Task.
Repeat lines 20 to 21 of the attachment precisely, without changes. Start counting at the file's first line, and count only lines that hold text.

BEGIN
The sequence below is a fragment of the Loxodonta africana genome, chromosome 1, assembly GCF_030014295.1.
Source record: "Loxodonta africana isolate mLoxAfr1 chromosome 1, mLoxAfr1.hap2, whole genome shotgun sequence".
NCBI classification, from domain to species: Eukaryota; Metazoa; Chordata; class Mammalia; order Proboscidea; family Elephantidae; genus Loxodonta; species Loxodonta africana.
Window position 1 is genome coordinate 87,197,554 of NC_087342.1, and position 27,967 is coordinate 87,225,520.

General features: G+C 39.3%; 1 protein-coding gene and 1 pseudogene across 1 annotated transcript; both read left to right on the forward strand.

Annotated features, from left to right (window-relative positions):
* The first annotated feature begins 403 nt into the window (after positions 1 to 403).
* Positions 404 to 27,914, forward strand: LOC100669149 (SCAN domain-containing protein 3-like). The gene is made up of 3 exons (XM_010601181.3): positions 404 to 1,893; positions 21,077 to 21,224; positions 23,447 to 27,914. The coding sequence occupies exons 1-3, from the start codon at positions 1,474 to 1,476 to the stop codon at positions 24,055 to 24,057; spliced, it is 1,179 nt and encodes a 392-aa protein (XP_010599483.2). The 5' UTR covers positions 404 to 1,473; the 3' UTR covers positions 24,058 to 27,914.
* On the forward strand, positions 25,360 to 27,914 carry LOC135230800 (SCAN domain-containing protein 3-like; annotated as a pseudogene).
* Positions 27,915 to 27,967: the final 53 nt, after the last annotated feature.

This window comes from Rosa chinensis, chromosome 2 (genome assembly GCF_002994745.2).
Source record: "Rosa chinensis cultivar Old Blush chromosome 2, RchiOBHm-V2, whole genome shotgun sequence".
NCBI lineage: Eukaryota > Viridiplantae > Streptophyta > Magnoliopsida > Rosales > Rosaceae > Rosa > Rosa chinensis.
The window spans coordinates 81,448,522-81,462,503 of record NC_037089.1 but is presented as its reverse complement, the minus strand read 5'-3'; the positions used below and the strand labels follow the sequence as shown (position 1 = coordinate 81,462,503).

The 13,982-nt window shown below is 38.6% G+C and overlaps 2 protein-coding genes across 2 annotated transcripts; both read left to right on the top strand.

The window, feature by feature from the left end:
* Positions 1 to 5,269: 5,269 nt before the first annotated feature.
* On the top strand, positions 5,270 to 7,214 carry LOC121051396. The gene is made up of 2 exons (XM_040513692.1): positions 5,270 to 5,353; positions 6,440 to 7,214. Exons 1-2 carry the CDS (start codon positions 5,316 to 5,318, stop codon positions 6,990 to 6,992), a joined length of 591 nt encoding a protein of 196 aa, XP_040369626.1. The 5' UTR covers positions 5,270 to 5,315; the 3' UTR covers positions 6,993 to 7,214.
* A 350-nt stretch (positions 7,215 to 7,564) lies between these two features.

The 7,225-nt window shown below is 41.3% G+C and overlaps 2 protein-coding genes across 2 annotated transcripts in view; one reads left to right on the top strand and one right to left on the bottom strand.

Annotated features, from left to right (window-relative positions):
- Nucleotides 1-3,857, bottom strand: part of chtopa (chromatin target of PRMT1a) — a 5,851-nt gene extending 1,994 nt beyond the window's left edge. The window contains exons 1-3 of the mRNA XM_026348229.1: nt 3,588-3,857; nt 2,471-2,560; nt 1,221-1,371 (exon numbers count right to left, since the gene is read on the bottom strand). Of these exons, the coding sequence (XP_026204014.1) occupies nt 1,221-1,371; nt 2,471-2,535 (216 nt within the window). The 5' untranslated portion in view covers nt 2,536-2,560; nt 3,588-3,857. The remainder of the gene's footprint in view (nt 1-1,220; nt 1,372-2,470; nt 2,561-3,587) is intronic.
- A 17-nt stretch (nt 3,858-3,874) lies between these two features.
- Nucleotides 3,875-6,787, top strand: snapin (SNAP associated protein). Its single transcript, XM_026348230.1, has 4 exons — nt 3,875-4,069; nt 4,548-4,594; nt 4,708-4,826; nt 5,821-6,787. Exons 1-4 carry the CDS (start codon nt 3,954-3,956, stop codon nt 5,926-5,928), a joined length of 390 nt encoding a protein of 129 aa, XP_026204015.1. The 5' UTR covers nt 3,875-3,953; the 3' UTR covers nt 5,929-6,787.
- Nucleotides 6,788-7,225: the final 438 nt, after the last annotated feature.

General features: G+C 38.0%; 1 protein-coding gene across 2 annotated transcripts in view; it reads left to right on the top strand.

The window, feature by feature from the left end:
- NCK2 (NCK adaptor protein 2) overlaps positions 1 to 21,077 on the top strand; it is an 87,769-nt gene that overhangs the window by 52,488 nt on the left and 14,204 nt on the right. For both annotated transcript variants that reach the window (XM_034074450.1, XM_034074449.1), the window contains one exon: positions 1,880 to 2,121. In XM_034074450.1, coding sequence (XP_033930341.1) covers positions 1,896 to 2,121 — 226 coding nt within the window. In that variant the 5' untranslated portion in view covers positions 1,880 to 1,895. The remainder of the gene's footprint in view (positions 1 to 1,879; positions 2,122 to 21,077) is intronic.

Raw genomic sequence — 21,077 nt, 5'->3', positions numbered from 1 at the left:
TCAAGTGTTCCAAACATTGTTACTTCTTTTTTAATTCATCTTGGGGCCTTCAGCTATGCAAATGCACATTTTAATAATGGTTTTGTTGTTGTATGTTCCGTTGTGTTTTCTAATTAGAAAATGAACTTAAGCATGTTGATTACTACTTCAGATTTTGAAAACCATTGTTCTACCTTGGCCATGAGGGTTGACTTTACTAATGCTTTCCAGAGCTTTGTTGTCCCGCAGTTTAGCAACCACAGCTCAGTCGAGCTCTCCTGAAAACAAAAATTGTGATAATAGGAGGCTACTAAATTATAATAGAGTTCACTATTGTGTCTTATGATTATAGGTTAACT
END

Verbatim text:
The 7,225-nt window shown below is 41.3% G+C and overlaps 2 protein-coding genes across 2 annotated transcripts in view; one reads left to right on the top strand and one right to left on the bottom strand.

Annotated features, from left to right (window-relative positions):